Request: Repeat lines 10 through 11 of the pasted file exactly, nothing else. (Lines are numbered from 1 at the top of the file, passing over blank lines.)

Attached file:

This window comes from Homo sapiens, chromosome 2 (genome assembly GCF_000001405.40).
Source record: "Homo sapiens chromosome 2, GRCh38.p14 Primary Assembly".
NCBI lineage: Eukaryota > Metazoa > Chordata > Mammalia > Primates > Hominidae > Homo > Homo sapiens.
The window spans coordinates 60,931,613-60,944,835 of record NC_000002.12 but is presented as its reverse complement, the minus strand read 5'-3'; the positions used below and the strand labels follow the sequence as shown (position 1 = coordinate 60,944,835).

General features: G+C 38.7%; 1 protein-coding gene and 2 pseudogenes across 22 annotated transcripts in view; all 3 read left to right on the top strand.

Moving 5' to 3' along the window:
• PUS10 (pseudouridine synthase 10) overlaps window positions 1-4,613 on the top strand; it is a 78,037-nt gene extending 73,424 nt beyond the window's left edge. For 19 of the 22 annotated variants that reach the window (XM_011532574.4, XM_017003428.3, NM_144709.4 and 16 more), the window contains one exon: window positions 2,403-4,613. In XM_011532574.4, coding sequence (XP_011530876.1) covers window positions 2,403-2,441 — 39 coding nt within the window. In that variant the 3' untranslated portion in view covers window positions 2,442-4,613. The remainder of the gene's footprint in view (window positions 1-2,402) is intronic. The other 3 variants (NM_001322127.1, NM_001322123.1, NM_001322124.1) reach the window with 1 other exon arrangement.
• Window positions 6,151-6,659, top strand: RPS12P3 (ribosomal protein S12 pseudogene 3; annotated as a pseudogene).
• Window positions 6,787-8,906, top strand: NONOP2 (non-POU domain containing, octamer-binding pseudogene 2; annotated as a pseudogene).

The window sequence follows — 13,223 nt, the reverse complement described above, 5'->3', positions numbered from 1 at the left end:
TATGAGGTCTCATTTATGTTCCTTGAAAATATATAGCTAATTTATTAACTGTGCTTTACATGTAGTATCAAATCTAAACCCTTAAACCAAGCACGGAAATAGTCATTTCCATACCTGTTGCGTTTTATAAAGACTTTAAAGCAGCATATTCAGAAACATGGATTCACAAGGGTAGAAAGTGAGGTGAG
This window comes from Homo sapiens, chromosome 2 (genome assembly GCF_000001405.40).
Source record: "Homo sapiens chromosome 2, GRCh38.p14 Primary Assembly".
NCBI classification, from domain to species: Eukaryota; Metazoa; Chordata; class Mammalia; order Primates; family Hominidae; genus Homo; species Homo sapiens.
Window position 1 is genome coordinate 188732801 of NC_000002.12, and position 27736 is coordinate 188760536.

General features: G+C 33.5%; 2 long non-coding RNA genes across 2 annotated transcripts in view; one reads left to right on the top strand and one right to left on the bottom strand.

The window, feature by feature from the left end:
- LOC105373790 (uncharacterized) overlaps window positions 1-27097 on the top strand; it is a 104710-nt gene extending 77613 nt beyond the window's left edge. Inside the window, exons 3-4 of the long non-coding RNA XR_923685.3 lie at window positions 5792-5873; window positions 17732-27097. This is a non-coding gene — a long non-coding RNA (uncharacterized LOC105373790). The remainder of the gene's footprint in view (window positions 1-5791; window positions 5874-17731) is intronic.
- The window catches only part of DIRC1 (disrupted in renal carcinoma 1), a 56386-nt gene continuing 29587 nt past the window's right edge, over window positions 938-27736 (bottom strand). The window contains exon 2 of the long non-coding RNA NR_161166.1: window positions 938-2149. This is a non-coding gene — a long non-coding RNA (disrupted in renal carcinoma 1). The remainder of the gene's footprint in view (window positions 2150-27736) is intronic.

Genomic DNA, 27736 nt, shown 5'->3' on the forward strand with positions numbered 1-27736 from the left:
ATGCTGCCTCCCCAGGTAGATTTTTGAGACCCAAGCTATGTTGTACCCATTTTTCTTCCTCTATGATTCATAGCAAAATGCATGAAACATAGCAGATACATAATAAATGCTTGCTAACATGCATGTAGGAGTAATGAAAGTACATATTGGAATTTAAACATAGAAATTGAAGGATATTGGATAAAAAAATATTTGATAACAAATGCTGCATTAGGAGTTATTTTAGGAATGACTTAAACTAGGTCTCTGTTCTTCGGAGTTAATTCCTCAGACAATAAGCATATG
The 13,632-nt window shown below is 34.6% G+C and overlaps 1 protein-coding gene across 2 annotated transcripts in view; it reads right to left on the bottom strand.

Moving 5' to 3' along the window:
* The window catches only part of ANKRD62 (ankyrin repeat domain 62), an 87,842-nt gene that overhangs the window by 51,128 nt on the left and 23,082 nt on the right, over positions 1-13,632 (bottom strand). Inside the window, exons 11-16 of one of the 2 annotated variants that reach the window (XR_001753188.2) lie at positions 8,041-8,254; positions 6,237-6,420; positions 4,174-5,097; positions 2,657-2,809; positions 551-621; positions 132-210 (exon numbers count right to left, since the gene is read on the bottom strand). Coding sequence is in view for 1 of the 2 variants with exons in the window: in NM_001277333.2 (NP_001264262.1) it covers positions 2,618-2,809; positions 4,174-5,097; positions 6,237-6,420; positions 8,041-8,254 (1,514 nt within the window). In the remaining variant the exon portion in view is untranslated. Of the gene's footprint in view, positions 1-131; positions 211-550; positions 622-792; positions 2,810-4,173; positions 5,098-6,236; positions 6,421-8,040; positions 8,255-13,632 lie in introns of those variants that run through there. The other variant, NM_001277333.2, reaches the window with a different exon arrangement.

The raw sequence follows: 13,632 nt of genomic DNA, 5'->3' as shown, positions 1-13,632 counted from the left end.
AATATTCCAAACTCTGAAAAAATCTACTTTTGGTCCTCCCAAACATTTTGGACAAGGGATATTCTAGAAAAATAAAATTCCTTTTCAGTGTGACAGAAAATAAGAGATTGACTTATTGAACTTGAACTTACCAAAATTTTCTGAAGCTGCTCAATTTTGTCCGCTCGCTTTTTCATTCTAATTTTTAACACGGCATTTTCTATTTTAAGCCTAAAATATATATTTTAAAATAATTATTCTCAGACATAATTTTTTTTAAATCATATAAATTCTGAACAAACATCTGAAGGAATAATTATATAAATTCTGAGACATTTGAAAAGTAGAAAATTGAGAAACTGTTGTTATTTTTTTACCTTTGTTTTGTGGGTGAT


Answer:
The window sequence follows — 13,223 nt, the reverse complement described above, 5'->3', positions numbered from 1 at the left end:
TATGAGGTCTCATTTATGTTCCTTGAAAATATATAGCTAATTTATTAACTGTGCTTTACATGTAGTATCAAATCTAAACCCTTAAACCAAGCACGGAAATAGTCATTTCCATACCTGTTGCGTTTTATAAAGACTTTAAAGCAGCATATTCAGAAACATGGATTCACAAGGGTAGAAAGTGAGGTGAG